Expats in dispute with banks in Bahrain over loan or credit card debts are held hostage with a travel ban that stops them leaving the country.
Human rights lobbyists are calling on the Bahraini government to investigate the laws they claim are abused by financial institutions.
The Gulf Centre For Human Rights explained that laws in Bahrain let financial institutions routinely apply to a civil court for the travel ban unless outstanding credit is repaid in full.
The group has a list of ex pats who were stopped from boarding flights out of the country over a disputed debt they knew nothing about.
GECHR director general Faisal Fulad said: “It is concerning that any customer who has a loan or a credit card with a bank in Bahrain is at risk of being travel banned for non-payment, regardless of whether they have extenuating circumstances or not.”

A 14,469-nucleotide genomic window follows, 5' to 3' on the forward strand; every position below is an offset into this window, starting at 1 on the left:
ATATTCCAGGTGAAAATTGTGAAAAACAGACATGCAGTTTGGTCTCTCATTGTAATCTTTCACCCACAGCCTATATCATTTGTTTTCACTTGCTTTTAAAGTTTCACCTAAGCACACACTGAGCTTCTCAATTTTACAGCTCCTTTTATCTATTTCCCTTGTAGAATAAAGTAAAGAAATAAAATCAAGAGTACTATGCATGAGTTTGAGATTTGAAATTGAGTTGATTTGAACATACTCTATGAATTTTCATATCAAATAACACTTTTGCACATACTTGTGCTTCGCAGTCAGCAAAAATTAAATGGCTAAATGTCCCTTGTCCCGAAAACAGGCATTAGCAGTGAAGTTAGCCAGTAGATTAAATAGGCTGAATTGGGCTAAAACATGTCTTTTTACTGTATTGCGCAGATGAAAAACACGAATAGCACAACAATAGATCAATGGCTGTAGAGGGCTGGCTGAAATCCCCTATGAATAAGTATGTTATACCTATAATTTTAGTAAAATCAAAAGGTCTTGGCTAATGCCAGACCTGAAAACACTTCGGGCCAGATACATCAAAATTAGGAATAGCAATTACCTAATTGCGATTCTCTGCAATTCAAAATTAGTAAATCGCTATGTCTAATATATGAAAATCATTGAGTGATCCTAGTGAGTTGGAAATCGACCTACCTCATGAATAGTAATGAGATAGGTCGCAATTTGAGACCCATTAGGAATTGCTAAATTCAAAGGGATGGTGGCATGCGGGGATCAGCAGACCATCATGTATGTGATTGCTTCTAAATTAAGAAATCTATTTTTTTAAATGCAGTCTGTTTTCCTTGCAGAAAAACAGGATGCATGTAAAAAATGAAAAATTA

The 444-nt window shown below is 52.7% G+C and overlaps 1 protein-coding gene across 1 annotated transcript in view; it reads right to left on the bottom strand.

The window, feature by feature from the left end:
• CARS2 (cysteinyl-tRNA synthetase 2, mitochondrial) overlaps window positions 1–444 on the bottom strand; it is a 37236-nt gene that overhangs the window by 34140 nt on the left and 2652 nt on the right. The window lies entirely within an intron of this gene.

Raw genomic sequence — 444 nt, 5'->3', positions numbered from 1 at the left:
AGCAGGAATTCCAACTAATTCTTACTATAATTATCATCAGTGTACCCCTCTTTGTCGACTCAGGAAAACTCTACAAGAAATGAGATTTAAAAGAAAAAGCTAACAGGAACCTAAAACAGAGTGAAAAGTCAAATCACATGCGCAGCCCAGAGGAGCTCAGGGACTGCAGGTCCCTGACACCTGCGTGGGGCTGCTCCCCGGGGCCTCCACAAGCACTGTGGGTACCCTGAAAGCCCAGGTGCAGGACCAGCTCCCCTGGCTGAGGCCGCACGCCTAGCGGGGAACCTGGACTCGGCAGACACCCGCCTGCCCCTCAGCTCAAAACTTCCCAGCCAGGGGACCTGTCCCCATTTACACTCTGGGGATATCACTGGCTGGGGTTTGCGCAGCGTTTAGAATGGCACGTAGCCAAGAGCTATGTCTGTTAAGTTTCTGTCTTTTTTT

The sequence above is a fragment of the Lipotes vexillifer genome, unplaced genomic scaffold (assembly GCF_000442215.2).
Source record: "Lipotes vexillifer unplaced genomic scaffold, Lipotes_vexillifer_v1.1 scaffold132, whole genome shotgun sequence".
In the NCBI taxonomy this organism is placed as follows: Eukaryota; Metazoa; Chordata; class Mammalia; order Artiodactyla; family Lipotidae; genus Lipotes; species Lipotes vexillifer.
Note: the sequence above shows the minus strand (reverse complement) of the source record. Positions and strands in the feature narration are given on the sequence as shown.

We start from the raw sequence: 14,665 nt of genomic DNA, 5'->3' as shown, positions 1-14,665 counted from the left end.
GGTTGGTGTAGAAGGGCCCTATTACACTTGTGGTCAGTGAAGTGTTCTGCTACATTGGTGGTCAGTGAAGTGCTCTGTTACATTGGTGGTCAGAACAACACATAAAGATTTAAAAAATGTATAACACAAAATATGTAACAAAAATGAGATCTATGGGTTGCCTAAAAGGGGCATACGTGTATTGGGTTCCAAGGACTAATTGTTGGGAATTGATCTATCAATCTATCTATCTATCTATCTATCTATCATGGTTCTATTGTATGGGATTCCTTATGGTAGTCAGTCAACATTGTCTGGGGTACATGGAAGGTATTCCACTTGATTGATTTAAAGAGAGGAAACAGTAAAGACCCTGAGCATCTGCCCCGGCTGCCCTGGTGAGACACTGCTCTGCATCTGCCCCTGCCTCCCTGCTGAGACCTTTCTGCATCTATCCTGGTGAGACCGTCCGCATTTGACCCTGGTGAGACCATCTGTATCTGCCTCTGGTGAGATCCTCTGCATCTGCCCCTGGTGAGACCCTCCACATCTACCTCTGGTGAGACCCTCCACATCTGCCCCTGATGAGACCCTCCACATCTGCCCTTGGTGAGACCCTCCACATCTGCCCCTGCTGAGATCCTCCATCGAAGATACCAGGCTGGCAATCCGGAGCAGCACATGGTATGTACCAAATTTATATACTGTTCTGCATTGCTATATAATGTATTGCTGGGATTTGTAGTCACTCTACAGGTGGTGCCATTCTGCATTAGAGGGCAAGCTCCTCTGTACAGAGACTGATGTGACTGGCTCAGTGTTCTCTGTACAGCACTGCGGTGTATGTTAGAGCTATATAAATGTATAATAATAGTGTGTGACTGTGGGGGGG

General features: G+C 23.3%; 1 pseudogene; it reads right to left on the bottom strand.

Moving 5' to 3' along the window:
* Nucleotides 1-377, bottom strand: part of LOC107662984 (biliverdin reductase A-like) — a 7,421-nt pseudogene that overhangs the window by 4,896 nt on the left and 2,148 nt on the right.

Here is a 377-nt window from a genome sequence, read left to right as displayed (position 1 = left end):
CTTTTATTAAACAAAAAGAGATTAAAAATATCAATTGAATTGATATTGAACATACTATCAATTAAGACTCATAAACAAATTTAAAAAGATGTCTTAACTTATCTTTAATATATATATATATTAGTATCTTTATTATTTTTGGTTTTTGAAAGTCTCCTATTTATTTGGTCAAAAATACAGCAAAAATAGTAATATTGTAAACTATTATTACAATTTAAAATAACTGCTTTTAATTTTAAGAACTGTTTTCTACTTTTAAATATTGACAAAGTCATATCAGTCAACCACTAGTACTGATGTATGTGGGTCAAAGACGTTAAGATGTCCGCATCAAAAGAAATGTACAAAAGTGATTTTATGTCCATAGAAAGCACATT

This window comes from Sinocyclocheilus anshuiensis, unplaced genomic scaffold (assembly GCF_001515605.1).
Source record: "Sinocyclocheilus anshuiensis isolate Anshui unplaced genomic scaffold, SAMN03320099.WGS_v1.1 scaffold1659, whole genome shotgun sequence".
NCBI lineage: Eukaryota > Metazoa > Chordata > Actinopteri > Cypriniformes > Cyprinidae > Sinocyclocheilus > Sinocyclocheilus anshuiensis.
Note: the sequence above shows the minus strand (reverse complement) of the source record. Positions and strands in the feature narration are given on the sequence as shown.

“We believe this is a violation of human rights treaties signed by Bahrain, and does not comply with banking regulations, seriously jeopardising Bahrain as centre of excellence for the banking industry.”
Another action group, the Bahrain Human Rights Watch Society (BHRWS), is highlighting the case of about 4,000 travel ban victims to the United Nations.
The government in Bahrain is facing severe pressure to improve human rights laws.
This year’s Formula One grand prix only went ahead with strict security precautions following demonstrations – and last year’s race was called off.
Protestors in jail are on hunger strike and troops and police have faced violent protests on the streets for more than a year as part of the Arab Spring uprising across North Africa and the Middle East.
Expats commenting in local media claim the government regime in Bahrain is benign compared to many that have faced Arab Spring revolts – with religious sectarianism between Sunni and Shi’ite Muslims at the root.